The Federal Government has been advised to take a cue from China by accessing local financial markets for funds to solve the economic challenges.
According to Mr Mobolaji Balogun, CEO of Capelhill Denham, “all the solutions to Nigeria’s economic problems are available inside our financial markets, including debt financing to execute capital projects.”
Balogun, who gave the advice at an inaugural session of Concrete Ideas Webinar series, with the theme: Approaches to Rapidly Upscaling Nigeria’s Economic Infrastructure, recently organised by Lafarge Africa Plc, lamented that only about 27 per cent of the Federal budget this year is going into capital expenditure (CAPEX).
He explained that, incisively, that is only about one-quarter per cent of the CAPEX budget.
He added: “In other words, two per cent of GDP or less than two per cent is actually going into infrastructure development. When we recognise that, then the starting point is that we are going to attract private capital. I think one of the mistakes that we think about is to think of private capital as only Public-Private Partnership (PPP). PPP is only one aspect of private capital that is available for development of infrastructure. For example, what China does today, which we do not understand and which we should be interested in, is a process of what we call Corporatisation. It is what city state like Hong Kong and Singapore have done for a quite a number of years. When they take a critical infrastructure asset, they put it into a corporate well governed structure like a company such as GT Bank or Zenith Bank or Lafarge or Dangote. They start, first and foremost, by issuing bonds in the capital market. And you begin essentially the process of utilising market. All of the solutions to Nigeria’s economic problems are available inside of our financial markets. A debt (financing) that Minister Fashola talked about, that appears not to exist, actually does exist and substantially in our capital market. You start issuing debt; when the next process is out, when those projects get to a point, if they are economically viable projects, that they are generating cashflows sustainably, the government is able to sell down its equities. Take Beijing for example. Beijing has a number of listed entities that are [also] listed in Hong Kong, providing infrastructure in various assets.Beijing Water is a listed company in Hong Kong; a number of Beijing Toll Road companies, the Metropolitan Rails, in other words, the City Rail or the Light Rail is also listed in Hong Kong. Even in the most communist of countries, people are using licensed market solutions.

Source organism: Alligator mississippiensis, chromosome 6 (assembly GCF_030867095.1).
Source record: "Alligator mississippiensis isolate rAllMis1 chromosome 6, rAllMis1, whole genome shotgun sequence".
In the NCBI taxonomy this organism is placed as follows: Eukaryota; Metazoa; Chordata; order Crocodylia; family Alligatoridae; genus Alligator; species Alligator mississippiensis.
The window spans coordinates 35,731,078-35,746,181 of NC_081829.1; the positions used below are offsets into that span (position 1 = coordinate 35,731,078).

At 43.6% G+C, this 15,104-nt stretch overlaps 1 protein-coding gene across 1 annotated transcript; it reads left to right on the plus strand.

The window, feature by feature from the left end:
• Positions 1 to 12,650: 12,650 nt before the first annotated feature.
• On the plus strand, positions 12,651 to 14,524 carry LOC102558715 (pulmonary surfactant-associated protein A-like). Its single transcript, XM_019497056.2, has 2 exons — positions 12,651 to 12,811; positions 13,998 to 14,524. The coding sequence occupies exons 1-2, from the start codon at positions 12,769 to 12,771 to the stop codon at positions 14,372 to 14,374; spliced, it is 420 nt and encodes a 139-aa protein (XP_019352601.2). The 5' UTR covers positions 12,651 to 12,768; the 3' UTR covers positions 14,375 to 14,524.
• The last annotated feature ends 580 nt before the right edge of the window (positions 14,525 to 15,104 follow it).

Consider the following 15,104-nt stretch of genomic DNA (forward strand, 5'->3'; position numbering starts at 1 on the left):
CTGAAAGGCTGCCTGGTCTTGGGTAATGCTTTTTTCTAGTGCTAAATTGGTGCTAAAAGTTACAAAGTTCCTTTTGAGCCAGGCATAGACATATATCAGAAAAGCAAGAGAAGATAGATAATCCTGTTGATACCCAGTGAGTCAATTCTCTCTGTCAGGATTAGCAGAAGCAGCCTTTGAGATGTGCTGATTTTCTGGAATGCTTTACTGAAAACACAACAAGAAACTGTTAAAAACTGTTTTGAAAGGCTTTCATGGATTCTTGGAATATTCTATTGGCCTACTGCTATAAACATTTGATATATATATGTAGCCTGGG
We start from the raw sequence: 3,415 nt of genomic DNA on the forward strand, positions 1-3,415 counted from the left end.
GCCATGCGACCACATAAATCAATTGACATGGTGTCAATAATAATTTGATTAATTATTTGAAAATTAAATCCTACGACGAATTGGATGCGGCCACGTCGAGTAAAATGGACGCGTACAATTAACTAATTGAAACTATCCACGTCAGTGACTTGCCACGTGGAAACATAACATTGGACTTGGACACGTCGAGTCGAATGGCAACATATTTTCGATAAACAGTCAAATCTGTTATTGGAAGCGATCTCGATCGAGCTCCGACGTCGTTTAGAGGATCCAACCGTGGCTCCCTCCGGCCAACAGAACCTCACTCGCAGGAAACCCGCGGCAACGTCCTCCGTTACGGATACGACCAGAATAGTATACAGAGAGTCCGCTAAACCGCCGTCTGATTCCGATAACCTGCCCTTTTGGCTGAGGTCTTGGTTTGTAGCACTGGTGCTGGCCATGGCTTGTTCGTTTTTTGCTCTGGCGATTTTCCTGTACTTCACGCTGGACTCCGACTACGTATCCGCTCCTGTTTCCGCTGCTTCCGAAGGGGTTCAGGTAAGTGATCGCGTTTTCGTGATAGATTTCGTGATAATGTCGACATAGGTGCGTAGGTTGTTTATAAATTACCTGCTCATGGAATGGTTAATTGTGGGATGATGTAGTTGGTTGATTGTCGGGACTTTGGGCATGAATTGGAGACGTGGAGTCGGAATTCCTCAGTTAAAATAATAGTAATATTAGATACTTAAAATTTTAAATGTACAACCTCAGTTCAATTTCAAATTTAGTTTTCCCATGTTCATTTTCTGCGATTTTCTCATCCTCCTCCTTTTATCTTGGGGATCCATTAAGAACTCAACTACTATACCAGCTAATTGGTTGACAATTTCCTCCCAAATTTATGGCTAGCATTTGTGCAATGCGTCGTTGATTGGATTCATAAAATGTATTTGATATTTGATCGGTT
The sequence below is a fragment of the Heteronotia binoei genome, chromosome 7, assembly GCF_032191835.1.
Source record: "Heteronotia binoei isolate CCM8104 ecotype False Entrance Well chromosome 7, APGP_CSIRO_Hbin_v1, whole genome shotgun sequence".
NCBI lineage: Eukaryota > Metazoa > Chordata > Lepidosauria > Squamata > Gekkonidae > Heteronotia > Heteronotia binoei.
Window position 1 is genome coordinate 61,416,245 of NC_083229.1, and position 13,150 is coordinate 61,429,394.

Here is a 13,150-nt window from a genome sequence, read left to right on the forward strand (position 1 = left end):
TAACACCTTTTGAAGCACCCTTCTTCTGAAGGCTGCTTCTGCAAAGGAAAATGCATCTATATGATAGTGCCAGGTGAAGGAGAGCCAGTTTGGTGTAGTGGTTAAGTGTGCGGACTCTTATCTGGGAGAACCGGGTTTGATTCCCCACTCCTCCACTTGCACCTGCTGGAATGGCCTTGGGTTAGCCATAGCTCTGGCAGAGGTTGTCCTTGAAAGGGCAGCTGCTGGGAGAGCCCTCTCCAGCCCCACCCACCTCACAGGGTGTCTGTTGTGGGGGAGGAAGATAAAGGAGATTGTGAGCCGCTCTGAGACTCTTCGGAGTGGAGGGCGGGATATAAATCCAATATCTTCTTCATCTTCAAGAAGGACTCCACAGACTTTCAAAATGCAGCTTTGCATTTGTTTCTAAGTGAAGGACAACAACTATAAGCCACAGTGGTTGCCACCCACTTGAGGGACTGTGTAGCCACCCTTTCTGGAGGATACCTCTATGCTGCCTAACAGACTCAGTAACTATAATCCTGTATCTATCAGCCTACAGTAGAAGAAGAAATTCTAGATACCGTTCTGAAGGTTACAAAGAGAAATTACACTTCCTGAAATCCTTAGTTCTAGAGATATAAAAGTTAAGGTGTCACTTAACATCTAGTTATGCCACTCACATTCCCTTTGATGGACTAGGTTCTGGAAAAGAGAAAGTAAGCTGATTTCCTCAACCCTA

“Globally today, the assets managers have somewhere around $140 billion of assets under management. About 30 or 35 per cent of that money today is being invested at negative yield.
“That capital is looking for a home. If you took just 0.25 per cent of that number I mentioned, in other words $300million, you would finance all the Sustainable Development Goals (SDGs) for a country like Nigeria. Not not even just Nigeria alone, you would probably substantially change this continent. So what is my message? It is going to require visionary leaders. Babatunde Fashola started it off in Lagos State. If Lagos State basically issued a budget, 70 per cent of his budget was going into capital expenditure, and not into salaries and debt service. If you start off from that premise where we begin to shift the basics, only then can we become an efficient transmission vehicle .”